An example:  in a case involving land, the Mediator may have to assess not only Land Registry title documents but also reports and valuations and photographs. Of course much the same applies to technical issues in any contract. (Note: If you need access to Land Registry title deeds and plans, we can help).

However we do implore you not to worry about the time. We will always do our utmost to conclude a mediation as efficiently as possible. That means both the Mediator and the parties must be prepared to continue to talk as long as a settlement is on the horizon.

Other considerations about time

Best estimates

When the Mediator assesses your documents and replies to your Request to Mediate, he will tell you if he thinks your time estimate is wildly out. However, the final decision as to the number of hours you need, is for you and your conflict party.

Meetings over multiple days

It is very important that enough time is allocated, to enable you to resolve your dispute. If an adjournment is necessary, progress made tends to be lost. A new agreed date may not be close. A party’s representative may not be able to attend on the adjourned date.

Nevertheless, if you need a second day, the Mediator will move mountains to accommodate at the earliest possible opportunity. The additional time will be charged at the same rate as shown in our fee estimate. If you have booked a second full day and it is not required, we will rebate the entire time cost for that day.

A compact time frame for online mediation

A compact time frame is most efficient because it provides continuity. Both the Mediator and the parties can remember “where we are at” and the parties are more likely to continue to be of a mind to settle and will be less distracted by other issues which are bound to arise sooner or later. You can keep your mediation process compact by both sides responding fast to new communication.

The Mediator’s response time

However you contact the Mediator, you should not expect a reply on the same day. As you will understand, it is in the nature of the profession that a mediator will be engaged on most days. Other staff are likely to be available by email – action@themediator.co.uk.

Time to draw a memorandum of understanding (“MoU”)

In managing the mediation, the Mediator will take account of time which may be needed to tie up loose ends after broad agreement has been reached. Time will be spent in agreeing detail and usually in writing an MoU or heads of terms, so that the parties have an agreed version of the outcome. The shorter the time frame, the more difficult it will be to fit this in. See "Memorandum of Understanding" for details of what we do.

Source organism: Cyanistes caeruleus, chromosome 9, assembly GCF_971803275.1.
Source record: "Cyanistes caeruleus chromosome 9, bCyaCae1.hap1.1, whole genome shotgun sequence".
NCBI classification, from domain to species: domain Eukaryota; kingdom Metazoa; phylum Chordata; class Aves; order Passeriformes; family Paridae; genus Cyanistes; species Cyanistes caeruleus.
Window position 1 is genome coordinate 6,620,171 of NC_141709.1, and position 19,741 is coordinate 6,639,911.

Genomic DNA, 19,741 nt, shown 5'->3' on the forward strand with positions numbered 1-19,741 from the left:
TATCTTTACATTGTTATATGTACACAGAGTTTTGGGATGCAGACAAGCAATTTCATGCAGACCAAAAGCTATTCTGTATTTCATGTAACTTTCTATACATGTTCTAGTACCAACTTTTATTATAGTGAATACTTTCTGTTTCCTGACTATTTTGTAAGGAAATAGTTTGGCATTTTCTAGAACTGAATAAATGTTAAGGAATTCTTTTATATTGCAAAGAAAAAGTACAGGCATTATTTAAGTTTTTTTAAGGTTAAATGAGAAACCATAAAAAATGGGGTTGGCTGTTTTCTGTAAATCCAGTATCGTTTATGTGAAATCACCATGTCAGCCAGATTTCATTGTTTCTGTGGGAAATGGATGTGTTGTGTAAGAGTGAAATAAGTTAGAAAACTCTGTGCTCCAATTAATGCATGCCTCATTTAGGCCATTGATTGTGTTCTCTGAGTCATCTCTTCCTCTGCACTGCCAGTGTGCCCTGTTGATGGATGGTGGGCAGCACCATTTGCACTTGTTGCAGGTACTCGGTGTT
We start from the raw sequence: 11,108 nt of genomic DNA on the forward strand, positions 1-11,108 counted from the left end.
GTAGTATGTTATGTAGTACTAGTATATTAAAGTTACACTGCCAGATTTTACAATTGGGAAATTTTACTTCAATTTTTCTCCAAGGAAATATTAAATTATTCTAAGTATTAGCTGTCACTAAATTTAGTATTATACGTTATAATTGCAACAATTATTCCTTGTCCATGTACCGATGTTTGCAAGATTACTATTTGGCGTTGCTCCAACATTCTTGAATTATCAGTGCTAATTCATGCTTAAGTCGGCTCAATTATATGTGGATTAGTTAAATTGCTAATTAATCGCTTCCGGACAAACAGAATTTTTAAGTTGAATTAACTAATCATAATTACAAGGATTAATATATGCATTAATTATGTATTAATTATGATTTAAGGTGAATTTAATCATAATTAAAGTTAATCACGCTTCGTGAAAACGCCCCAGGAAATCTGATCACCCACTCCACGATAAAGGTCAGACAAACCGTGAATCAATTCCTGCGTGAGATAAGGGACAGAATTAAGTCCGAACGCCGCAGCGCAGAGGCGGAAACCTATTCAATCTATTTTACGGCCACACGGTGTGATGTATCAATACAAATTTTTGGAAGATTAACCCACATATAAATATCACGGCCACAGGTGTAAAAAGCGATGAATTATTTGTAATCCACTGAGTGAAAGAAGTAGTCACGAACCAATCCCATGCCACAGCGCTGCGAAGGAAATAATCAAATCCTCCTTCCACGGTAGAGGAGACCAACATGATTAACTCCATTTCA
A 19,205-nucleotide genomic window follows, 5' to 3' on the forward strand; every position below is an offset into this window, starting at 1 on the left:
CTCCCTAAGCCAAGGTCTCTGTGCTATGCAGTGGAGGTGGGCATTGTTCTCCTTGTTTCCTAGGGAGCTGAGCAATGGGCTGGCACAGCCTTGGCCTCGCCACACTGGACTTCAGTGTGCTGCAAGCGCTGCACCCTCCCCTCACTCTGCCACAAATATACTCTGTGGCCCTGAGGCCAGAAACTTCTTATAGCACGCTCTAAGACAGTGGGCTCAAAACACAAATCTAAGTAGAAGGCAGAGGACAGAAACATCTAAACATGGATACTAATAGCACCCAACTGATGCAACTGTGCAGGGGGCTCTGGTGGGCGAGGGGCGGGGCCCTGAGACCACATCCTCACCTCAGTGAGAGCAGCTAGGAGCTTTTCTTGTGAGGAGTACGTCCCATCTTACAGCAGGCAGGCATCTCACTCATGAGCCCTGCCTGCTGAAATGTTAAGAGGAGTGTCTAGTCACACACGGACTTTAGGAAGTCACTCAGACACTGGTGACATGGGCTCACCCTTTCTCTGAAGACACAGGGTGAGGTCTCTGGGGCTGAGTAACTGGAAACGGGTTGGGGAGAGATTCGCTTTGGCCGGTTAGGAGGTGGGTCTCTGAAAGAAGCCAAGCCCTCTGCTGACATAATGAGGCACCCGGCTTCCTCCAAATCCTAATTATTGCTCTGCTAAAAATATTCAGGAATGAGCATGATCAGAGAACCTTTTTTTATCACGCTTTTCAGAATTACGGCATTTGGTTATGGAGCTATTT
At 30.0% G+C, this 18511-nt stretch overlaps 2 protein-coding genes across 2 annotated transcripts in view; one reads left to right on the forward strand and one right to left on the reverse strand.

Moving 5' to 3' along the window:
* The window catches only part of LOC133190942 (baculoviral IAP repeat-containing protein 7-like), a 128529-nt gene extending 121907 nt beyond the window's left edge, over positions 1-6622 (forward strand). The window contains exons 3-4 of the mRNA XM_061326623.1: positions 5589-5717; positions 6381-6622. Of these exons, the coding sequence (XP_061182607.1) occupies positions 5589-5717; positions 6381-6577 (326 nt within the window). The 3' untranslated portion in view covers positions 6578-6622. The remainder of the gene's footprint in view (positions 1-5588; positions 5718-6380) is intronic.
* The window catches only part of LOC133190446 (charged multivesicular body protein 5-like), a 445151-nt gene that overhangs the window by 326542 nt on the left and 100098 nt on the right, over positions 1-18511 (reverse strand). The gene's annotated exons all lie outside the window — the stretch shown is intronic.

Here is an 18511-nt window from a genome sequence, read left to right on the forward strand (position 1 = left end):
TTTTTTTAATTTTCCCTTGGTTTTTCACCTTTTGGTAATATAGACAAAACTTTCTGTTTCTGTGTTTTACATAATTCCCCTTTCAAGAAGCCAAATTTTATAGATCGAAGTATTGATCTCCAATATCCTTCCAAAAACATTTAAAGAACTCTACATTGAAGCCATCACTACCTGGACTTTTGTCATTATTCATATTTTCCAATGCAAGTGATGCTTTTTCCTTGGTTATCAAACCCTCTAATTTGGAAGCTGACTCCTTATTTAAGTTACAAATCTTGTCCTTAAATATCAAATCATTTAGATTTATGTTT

Stretch your legs

Prices charged assume that in any meeting there will be a 15 minute break every 90 minutes.

How to book your mediation

First, we need to know who you are, who is your conflict party and all about your dispute. You can give us this information to our page at Request to Mediate.

We shall respond to what you have told us so that you have an opportunity to choose the hours you need and book in a date (if you want a face-to-face hearing). All else will follow.

You are now well on the way to getting this dispute settled.

By the way, a mediation event does not have to finish with an actual meeting – live or online. It’s just more likely that both sides will stick to it if the details have been thrashed out in a meeting of some sort.

Vital Links

Example Areas

Andrew Taylor might agree to mediate

  • Land & Property
  • Development
  • Construction
  • Boundaries
  • Deals & arrangement
  • Landlord &Tenant
  • Rights of way, light, access
  • Company & Partnership
  • Corporate strategy
  • Directors and shares
  • Partnership
  • Cross border
  • Marketing
  • Franchising
  • Commercial agency
  • Advertising
  • Distribution
  • Information technology
  • Contracts
  • Copyright
  • Intellectual property
  • Licensing
  • Data management
  • Personal and family
  • Divorce and separation
  • Education
  • Family business
  • Sale of goods
  • Wills and probate
  • Professional negligence
  • Architects
  • Clinical negligence
  • Accountants
  • Veterinary surgeons
  • Equestrian
  • Purchase, sale, training
  • Warranties
  • Facilities and events
  • Agriculture
  • Land management
  • Leases and licences
  • Other
  • Local government